DRG’s analysis of enrollment data supports a bullish outlook for Medicare Advantage. The penetration of Medicare Advantage plans soared from 24 percent of the Medicare-eligible population in 2009 to 33 percent in 2017. As a result, while the total number of people eligible for Medicare increased at a compound annual growth rate of 3.25 percent over that period, the number of Medicare Advantage enrollees rose more than twice as fast at a CAGR of 7.8 percent.

We expect this dynamic to be even more pronounced in 2018, when DRG forecasts the number of Medicare-eligible individuals will grow 1.5 percent to 59.4 million while the number of Medicare Advantage enrollees grows 8.1 percent to 21.2 million, pushing Medicare Advantage penetration to nearly 36 percent. If the current trends hold, Medicare Advantage penetration will reach the 50 percent mark, anticipated by UnitedHealthcare’s Nelson, in 2026. But that forecast assumes that there will not be diminishing returns as Medicare Advantage saturation increases.

If the state of Minnesota is any indication, we should not expect Medicare Advantage penetration to hit 50 percent quite so fast. With a penetration rate of 57 percent, Minnesota is Medicare Advantage’s most popular state. But, while the number of Medicare Advantage enrollees continues to grow faster than the overall Medicare-eligible population, the growth rate has slowed substantially since 2009, when Minnesota’s penetration rate was 36 percent, just above the national penetration rate today.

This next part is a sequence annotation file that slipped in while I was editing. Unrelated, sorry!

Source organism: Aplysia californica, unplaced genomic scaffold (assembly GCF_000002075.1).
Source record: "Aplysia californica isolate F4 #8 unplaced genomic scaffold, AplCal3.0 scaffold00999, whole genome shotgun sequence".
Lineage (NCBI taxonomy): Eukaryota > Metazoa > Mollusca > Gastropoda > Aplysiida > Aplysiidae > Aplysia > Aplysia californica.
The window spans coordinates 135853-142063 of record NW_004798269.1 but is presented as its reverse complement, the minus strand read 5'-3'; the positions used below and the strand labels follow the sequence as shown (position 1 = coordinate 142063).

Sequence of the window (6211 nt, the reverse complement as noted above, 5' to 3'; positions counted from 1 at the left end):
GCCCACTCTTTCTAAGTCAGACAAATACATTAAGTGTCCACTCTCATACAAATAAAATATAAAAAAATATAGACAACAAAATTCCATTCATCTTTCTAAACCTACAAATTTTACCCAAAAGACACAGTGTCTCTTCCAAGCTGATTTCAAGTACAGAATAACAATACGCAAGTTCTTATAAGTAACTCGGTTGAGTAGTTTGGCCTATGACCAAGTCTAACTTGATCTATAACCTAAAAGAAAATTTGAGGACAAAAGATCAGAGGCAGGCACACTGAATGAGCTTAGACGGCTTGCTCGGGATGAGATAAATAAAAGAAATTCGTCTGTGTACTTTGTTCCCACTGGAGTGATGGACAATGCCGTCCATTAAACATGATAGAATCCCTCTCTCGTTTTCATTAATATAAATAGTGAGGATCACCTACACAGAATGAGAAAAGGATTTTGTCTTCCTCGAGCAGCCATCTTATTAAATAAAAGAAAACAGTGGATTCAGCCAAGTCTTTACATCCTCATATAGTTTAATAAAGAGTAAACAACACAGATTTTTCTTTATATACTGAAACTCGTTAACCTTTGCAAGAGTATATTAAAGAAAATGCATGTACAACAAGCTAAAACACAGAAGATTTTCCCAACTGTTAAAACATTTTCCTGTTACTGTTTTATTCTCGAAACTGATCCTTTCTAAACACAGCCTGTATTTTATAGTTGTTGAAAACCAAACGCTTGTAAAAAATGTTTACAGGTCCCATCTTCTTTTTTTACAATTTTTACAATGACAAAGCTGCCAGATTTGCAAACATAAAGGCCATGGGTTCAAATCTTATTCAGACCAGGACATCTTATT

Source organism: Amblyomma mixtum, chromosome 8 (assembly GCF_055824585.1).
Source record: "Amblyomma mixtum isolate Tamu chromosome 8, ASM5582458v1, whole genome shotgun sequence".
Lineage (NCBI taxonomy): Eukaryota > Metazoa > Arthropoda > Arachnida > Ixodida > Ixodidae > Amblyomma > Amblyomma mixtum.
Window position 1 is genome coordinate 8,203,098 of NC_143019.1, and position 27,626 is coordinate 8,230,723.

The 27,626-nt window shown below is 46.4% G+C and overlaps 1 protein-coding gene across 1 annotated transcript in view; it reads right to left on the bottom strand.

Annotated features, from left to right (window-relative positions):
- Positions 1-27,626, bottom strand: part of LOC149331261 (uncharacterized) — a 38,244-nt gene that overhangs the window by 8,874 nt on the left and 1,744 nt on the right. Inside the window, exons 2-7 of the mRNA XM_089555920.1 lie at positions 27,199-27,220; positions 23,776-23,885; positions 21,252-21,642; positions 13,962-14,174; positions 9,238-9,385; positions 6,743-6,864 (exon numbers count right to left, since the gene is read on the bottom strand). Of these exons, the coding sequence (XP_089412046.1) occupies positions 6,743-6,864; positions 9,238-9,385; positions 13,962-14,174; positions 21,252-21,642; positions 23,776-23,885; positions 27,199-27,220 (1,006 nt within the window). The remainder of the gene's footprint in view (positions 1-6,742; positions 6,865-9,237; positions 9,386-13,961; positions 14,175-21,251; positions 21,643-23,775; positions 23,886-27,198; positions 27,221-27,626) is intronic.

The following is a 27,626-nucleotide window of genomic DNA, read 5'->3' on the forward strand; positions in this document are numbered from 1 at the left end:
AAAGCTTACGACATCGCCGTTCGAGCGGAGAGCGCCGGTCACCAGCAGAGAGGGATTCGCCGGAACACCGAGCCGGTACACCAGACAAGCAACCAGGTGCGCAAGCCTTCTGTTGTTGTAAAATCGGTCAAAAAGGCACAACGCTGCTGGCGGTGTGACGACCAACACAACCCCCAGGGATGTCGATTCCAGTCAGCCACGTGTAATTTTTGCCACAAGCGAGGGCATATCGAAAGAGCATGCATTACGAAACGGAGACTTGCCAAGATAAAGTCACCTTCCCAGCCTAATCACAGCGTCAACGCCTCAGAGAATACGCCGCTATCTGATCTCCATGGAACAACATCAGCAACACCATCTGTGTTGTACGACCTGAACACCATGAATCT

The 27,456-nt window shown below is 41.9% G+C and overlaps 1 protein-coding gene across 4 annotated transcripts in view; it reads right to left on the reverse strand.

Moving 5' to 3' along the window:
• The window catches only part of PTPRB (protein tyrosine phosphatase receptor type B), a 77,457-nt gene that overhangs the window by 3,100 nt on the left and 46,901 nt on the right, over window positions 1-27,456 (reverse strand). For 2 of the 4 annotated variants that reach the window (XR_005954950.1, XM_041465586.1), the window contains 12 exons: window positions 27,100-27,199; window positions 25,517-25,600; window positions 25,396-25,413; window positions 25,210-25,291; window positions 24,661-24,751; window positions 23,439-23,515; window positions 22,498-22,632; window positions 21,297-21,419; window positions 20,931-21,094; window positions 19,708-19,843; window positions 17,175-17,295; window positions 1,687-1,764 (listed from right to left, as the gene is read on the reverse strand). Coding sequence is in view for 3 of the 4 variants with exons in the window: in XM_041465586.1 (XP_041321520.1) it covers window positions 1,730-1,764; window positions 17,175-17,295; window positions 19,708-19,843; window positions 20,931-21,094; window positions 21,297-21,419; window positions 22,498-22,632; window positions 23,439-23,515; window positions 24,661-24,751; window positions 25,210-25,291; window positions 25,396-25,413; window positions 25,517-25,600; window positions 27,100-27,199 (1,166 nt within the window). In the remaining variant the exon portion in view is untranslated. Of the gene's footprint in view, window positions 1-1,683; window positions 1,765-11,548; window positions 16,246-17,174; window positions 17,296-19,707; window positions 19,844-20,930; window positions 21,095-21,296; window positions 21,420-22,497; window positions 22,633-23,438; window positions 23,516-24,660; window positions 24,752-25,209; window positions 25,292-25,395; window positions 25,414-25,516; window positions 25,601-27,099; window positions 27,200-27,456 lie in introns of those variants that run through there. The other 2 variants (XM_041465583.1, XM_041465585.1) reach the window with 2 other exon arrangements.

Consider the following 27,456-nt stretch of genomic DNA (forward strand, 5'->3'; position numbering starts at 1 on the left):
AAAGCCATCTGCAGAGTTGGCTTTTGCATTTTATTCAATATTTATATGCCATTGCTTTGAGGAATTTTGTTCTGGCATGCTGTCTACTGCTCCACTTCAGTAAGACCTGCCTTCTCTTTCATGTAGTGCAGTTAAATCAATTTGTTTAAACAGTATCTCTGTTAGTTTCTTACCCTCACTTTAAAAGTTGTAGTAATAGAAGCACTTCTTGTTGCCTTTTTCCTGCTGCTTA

In conclusion, while the steady growth in the number of retirees in the U.S. presents enrollment opportunities across the board, the data suggests payers will maximize that potential if they focus especially on markets where the penetration rate is near or below the national average.

 

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The Best Part Of The Health 2.0 Fall Conference Agenda